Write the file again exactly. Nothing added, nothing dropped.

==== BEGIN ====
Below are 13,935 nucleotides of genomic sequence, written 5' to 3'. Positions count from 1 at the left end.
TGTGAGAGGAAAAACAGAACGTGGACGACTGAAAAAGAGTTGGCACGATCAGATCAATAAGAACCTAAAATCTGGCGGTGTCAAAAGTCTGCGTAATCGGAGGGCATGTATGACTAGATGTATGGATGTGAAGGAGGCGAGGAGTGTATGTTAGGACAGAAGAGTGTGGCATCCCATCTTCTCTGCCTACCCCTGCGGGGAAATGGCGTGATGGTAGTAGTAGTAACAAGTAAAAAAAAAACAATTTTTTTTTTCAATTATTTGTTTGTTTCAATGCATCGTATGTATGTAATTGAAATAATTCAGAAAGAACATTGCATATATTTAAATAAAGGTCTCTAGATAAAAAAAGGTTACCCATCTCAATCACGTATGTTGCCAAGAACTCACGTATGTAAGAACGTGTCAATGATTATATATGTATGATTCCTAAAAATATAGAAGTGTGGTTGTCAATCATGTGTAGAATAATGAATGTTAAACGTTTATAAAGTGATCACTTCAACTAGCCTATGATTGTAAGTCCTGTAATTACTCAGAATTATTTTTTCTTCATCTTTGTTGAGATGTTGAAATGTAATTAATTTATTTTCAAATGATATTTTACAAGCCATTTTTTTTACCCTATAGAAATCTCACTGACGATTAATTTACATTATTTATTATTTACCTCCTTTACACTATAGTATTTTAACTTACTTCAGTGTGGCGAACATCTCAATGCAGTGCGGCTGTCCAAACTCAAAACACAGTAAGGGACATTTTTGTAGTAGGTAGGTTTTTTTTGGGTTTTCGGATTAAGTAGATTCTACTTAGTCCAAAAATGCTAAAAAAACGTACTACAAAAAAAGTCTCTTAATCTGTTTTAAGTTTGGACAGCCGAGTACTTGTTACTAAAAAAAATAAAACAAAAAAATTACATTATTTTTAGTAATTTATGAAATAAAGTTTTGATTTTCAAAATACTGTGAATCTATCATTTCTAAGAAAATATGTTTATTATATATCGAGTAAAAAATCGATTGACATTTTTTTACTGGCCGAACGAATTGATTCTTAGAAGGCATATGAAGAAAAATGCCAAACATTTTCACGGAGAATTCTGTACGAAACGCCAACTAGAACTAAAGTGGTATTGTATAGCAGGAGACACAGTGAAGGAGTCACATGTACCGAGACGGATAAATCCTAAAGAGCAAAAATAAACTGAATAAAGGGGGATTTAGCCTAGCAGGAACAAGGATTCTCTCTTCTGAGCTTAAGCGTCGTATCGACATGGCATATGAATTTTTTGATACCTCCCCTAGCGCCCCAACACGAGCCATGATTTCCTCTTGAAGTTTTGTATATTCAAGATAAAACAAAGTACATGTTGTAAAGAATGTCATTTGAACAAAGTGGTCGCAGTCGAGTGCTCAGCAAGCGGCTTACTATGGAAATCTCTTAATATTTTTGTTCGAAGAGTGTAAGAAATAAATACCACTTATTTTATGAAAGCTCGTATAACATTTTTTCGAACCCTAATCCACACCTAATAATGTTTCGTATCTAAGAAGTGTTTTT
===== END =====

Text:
Below are 13,935 nucleotides of genomic sequence, written 5' to 3'. Positions count from 1 at the left end.
TGTGAGAGGAAAAACAGAACGTGGACGACTGAAAAAGAGTTGGCACGATCAGATCAATAAGAACCTAAAATCTGGCGGTGTCAAAAGTCTGCGTAATCGGAGGGCATGTATGACTAGATGTATGGATGTGAAGGAGGCGAGGAGTGTATGTTAGGACAGAAGAGTGTGGCATCCCATCTTCTCTGCCTACCCCTGCGGGGAAATGGCGTGATGGTAGTAGTAGTAACAAGTAAAAAAAAAACAATTTTTTTTTTCAATTATTTGTTTGTTTCAATGCATCGTATGTATGTAATTGAAATAATTCAGAAAGAACATTGCATATATTTAAATAAAGGTCTCTAGATAAAAAAAGGTTACCCATCTCAATCACGTATGTTGCCAAGAACTCACGTATGTAAGAACGTGTCAATGATTATATATGTATGATTCCTAAAAATATAGAAGTGTGGTTGTCAATCATGTGTAGAATAATGAATGTTAAACGTTTATAAAGTGATCACTTCAACTAGCCTATGATTGTAAGTCCTGTAATTACTCAGAATTATTTTTTCTTCATCTTTGTTGAGATGTTGAAATGTAATTAATTTATTTTCAAATGATATTTTACAAGCCATTTTTTTTACCCTATAGAAATCTCACTGACGATTAATTTACATTATTTATTATTTACCTCCTTTACACTATAGTATTTTAACTTACTTCAGTGTGGCGAACATCTCAATGCAGTGCGGCTGTCCAAACTCAAAACACAGTAAGGGACATTTTTGTAGTAGGTAGGTTTTTTTTGGGTTTTCGGATTAAGTAGATTCTACTTAGTCCAAAAATGCTAAAAAAACGTACTACAAAAAAAGTCTCTTAATCTGTTTTAAGTTTGGACAGCCGAGTACTTGTTACTAAAAAAAATAAAACAAAAAAATTACATTATTTTTAGTAATTTATGAAATAAAGTTTTGATTTTCAAAATACTGTGAATCTATCATTTCTAAGAAAATATGTTTATTATATATCGAGTAAAAAATCGATTGACATTTTTTTACTGGCCGAACGAATTGATTCTTAGAAGGCATATGAAGAAAAATGCCAAACATTTTCACGGAGAATTCTGTACGAAACGCCAACTAGAACTAAAGTGGTATTGTATAGCAGGAGACACAGTGAAGGAGTCACATGTACCGAGACGGATAAATCCTAAAGAGCAAAAATAAACTGAATAAAGGGGGATTTAGCCTAGCAGGAACAAGGATTCTCTCTTCTGAGCTTAAGCGTCGTATCGACATGGCATATGAATTTTTTGATACCTCCCCTAGCGCCCCAACACGAGCCATGATTTCCTCTTGAAGTTTTGTATATTCAAGATAAAACAAAGTACATGTTGTAAAGAATGTCATTTGAACAAAGTGGTCGCAGTCGAGTGCTCAGCAAGCGGCTTACTATGGAAATCTCTTAATATTTTTGTTCGAAGAGTGTAAGAAATAAATACCACTTATTTTATGAAAGCTCGTATAACATTTTTTCGAACCCTAATCCACACCTAATAATGTTTCGTATCTAAGAAGTGTTTTT